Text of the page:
DFID Research: Taxing Africa for better governance
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Mick Moore, of the International Centre for Tax and Development, highlights the importance of taxation in Africa and its impact on the relationship between citizens and their governments
Eliminating development aid and promoting taxation among African citizens has been identified as a source for better governance in Africa. Research being conducted by the International Centre for Tax and Development (ICTD) suggests that taxation is integral to better governance and a more prosperous citizenry. According to Mick Moore, CEO of ICTD and a professional fellow at the Institute of Development Studies (IDS), there are pragmatic and ultimately beneficial reasons for taxing Africa.
In his TEDx lecture “Why Tax Africa” Moore revealed that taxation is inherently very supportive of basic democratic principles. Where and how governments get their money is important in determining the behaviour of these bodies in relation to the prosperity of their citizens. Ultimately, “governments that depend on tax need their citizens to prosper” said Moore.
According to Moore, tax is consequentially very important for Africa because taxation is directly related to how people are governed. Governments throughout the western world, depend on the taxes of their citizenry in order to be successful. Taxation is a mutually beneficial relationship that depends on the citizens feeling that their taxes are working to their advantage through improved public services such as health care and education, while ensuring that governments have resources available at their disposal for other matters of the state.
Africa, however, is unique. Africa not only relies on revenue generated by broad general taxation but has 2 other sources of income, namely: development aid and natural resource revenues. African governments have complete autonomy over revenue generated by the sale of natural resources such as oil, gas and various minerals. The problem that arises is that, unlike other governments that depend on general taxation for income, development aid and natural resource revenues provide African governments with alternatives. These alternatives result in governments not being compelled to ensure the prosperity of their citizens. The implications of this scenario are that governments have no incentive to provide better public services for their citizens or for their citizens to prosper as the government itself does not solely depend on the prosperity of its citizens for revenue.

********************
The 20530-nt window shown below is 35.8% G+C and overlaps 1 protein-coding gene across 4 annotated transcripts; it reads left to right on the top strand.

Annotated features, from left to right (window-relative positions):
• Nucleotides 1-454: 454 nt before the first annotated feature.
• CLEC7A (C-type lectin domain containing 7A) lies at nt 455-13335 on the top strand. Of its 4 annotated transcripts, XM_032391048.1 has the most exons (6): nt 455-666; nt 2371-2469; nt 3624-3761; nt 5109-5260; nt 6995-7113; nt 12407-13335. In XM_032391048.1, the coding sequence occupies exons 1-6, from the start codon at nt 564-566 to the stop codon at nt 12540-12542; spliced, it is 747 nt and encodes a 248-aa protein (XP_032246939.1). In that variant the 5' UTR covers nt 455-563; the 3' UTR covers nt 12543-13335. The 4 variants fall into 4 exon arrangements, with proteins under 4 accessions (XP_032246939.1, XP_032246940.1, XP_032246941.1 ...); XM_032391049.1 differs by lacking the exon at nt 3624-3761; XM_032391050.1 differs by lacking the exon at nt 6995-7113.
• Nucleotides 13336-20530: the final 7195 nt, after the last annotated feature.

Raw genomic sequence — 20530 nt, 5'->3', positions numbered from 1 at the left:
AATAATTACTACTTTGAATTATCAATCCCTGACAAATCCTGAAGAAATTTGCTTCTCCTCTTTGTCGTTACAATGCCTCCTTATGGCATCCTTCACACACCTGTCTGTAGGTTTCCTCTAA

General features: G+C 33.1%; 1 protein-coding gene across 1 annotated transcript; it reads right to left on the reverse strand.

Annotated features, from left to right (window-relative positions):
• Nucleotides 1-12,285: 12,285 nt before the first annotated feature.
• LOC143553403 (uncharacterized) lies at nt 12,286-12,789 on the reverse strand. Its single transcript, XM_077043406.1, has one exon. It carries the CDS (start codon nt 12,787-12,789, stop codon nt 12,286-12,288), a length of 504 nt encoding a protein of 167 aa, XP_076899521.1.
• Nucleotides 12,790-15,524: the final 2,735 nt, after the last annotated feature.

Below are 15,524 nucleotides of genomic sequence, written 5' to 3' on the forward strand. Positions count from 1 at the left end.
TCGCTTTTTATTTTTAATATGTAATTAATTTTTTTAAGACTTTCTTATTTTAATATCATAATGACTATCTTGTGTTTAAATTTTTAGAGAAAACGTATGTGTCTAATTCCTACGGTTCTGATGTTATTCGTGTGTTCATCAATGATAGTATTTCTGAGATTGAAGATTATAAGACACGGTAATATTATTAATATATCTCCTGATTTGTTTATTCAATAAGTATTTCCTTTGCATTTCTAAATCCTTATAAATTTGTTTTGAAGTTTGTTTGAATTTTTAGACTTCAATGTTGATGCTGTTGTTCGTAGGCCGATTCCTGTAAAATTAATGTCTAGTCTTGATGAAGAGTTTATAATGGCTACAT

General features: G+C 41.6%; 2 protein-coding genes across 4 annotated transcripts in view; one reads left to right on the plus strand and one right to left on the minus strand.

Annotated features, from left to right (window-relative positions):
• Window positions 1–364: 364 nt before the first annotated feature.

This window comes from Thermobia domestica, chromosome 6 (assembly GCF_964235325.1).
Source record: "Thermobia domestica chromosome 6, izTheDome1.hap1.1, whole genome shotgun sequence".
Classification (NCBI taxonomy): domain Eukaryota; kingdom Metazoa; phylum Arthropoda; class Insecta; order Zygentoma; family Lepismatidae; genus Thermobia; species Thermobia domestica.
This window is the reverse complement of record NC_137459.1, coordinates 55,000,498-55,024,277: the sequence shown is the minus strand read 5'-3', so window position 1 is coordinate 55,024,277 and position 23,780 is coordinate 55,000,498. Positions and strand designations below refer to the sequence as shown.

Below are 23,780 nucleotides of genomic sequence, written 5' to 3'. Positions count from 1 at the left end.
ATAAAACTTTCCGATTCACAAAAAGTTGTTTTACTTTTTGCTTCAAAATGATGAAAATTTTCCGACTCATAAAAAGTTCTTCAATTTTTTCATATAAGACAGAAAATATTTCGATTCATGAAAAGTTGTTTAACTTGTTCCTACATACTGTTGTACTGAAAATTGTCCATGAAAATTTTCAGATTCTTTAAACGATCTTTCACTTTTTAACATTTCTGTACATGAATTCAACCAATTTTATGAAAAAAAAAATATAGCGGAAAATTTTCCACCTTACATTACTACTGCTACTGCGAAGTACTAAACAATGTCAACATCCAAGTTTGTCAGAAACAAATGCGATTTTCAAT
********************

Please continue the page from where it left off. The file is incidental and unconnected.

As Moore said:
If the government depends on general taxation it has a common interest in the well-being of its citizens, promoting prosperity.
The solution is therefore to fund Africa through tax and not development aid. Natural resource revenues should be given to citizens through monthly payments, or other systems, and then the government can tax its citizens and generate revenue through taxation while allowing their citizens to prosper. Allen Kagina, of the Uganda Revenue Authority, was quoted as having said that there is a need for Africans to “elevate ourselves from just being tax collectors and tax commissioners to being state builders”, recognizing that modern taxation involves an element of marketing, good communication and psychology.
The ICTD was created in 2012 as a global policy research network funded by the Department for International Development and Norad. It aims to contribute to development through the mobilisation of knowledge that will help make taxation policies more conducive to pro-poor economic growth and good governance.